Farmer on your Plate

On the weekend, I had the pleasure of representing our bees in the City at an Agricultural awareness day called 'Farmer on your Plate'. Organized by a group of country women from 'Farming Champions' , the aim of the day was to have the City and Country meet, so people can talk to the producers of their food, and gain an insight into getting food ONTO the plate! It was great to be invited along to represent the apiary interests. I put together some industry information with help from another beekeeper, and packed up my books and a frame of ladies in the Observation Hive and spent the day doing what I do well...talking!

I spoke to sooo many people, most of whom asked great questions. I had the obligatory 'are you the actual beekeeper' (because you know, girls can't be beekeepers apparently!), 'how do you make the honey?' (yes, I get asked that quite alot!) and the one I get asked every market day - 'do you ever get stung?'... But some of the better ones were 'I've heard that bees are in decline, is that true?', 'how do you know which honey is which?', 'are Australian bees transported around the world to support pollination in other countries?', and lots more. I am always amazed at how many people tell me that their dad or grandad used to keep bees, or some distance uncle or cousin was a 'beeman'. I rarely hear about 'beeladies' but I think that is a sign of the times a while back rather that anything else.

The stories that I get told about long lost relatives is lovely. One story I was told on the weekend went like this: a lady came up to tell me of her great-great grandfather (so I am guessing a gentleman who kept bees at the turn of the century perhaps) in England. He supplied many counties with hives and was a well loved man. In those days, as part of the tradition of keeping bees (especially since many people kept a hive in the kitchen garden) the hive was considered 'one of the family' and it was considered good luck to inform the hive of a birth, marriage or death within your family.It was tradition to give a hive when someone moved into their first house after being married.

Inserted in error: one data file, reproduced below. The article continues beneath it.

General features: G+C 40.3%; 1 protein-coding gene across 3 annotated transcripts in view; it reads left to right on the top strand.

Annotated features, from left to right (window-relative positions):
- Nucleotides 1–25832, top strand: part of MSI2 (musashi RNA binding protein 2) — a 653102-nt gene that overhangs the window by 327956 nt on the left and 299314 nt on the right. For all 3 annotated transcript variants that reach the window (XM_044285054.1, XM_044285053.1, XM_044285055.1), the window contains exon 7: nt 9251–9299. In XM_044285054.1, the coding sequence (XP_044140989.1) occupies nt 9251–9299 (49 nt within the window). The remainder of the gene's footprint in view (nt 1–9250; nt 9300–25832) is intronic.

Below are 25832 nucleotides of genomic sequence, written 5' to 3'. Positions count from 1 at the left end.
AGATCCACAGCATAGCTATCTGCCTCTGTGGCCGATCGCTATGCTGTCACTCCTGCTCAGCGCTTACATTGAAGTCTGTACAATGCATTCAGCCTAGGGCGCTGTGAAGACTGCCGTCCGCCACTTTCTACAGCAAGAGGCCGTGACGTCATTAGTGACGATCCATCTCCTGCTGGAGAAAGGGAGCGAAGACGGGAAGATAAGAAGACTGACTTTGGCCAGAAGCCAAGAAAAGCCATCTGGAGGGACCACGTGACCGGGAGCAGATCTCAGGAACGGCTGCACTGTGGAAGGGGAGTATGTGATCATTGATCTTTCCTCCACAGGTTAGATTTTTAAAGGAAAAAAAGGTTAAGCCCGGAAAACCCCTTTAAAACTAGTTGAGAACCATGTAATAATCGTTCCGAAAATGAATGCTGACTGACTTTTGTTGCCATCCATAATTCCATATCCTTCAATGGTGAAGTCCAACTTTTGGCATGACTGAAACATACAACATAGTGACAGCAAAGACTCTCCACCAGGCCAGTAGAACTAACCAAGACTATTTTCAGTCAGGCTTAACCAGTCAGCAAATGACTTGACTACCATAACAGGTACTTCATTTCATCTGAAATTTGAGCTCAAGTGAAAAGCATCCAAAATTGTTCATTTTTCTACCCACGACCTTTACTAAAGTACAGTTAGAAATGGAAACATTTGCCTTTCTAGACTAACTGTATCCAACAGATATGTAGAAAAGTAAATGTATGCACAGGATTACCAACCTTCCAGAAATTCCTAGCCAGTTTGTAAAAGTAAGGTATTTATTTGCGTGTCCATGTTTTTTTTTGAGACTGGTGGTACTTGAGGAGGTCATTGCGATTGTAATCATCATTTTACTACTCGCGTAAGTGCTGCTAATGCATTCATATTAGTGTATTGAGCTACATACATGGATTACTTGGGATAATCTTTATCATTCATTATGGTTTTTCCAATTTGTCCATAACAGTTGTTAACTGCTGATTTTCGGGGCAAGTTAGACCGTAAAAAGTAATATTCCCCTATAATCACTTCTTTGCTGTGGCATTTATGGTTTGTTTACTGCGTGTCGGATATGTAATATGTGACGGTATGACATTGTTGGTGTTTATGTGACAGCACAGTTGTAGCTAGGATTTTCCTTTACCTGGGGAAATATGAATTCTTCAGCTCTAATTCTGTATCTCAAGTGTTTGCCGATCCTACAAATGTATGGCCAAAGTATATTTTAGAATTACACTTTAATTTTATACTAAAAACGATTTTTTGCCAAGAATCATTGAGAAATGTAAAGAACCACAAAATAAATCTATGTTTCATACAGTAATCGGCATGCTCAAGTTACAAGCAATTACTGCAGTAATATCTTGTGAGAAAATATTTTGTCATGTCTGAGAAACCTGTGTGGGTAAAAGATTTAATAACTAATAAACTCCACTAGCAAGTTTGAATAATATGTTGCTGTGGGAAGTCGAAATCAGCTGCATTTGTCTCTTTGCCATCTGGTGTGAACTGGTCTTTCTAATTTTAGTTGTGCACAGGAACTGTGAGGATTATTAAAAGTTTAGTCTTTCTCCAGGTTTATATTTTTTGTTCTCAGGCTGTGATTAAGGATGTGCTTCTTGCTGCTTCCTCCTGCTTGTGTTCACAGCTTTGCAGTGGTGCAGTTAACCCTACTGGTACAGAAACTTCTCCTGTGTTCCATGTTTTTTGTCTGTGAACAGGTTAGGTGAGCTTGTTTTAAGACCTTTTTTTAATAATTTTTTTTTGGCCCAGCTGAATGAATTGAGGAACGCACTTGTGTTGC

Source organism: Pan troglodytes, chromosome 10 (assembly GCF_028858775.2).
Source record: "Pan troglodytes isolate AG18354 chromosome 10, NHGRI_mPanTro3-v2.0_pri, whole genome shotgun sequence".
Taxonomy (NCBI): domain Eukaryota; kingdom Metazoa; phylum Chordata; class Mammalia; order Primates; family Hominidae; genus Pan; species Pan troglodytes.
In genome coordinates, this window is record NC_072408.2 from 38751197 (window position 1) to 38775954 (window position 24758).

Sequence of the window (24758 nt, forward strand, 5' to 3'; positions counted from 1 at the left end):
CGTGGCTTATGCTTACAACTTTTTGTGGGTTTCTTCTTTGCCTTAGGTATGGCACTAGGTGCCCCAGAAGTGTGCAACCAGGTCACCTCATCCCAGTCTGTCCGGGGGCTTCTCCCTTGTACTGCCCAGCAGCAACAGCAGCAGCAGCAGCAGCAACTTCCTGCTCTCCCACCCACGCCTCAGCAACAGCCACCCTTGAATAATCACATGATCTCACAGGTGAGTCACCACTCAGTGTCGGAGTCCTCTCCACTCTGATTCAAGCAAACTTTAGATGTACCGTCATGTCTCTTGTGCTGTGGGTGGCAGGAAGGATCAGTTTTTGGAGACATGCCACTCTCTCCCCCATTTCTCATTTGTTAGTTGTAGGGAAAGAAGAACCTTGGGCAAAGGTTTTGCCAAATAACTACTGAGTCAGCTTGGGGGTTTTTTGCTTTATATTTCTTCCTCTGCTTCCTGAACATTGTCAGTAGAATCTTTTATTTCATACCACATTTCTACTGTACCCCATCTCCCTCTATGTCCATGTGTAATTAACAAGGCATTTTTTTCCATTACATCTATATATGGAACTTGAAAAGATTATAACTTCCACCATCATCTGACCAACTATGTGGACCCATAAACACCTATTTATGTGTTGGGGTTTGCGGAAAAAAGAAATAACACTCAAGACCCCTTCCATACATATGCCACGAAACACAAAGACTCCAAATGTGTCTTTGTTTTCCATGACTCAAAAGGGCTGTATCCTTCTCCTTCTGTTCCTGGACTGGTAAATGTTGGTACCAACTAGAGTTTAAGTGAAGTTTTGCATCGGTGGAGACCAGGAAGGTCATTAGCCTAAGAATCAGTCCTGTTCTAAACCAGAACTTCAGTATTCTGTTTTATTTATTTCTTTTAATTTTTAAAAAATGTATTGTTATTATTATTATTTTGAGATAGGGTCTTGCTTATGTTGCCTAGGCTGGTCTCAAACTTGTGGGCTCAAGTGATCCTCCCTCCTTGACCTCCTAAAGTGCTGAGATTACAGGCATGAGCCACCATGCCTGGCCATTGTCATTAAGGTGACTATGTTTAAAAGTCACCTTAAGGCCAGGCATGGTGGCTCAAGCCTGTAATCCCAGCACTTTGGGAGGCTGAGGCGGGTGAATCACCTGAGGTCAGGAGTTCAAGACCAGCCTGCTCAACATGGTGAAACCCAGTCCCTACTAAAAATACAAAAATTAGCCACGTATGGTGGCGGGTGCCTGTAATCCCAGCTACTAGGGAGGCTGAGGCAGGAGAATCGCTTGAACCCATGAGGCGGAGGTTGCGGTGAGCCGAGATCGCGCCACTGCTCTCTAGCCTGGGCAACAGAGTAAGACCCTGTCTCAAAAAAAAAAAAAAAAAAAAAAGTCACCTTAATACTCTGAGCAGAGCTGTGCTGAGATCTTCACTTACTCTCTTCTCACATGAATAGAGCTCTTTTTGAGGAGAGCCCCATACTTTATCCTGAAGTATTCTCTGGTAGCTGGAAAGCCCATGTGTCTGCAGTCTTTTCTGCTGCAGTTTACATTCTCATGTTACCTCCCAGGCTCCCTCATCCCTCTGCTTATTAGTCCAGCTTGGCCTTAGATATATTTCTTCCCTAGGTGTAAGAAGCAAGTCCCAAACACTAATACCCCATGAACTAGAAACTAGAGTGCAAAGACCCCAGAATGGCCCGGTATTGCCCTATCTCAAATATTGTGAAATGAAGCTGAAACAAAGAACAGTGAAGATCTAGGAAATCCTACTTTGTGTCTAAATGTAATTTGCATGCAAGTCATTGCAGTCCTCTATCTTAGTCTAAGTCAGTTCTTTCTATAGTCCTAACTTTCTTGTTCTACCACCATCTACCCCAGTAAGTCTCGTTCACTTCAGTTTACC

Anyway, when the grandfather died, and before his widow could gather herself and head outside to tell the his bees that he has passed away, they swarmed to the bedroom window. Apparently, they stayed there for the next two days as the funeral was prepared, and then followed the processional from the house to the cemetery, flying after the gentleman as he was carried away by the horse and cart. No stinging or angry bees, just flying behind the processional and disbursing never to be seen long this story is in the re-telling, I'm not sure, but it was a great story, and fantastic that it has been re-told in this family, keeping the memory of a great-great grandfather alive.

I met some chefs who were cooking up a storm, tried some yummy cider from The Cidery where I learnt from John, that Pink Lady apples are a WA bred variety, chatted about bees with the yabby farmer, Michael, which was just plain fun, and after talking to many, many people and shaking hands with our fantastic WA Governor and his delightful wife (Mr and Mrs McCusker), I told my ladies we were off home! 


1 comment

  • Nathalie

    Hi Blaine,
    Bees are settling in well. Kids are so interested… was one of the pups. He now looks like Snoopy, with a big bulbous nose!
    Thought I’d mention that the Pink Ladies were indeed bred here in WA. Hywel’s grandfather and our friend (a farmer in York) developed them when they both worked at the CSIRO Research station in Parkerville years ago. They’re our favourites!

    Hoping the bees will help with the pollination of one of our apple trees in particular – it’s a very old variety of Granny Smith that doesn’t go brown when you cut it. We’ve only had 1 or 2 apples on that tree each year, despite having a cuople of other apple trees to cross -pollinate. Will be interesting to see what happens this year. :)

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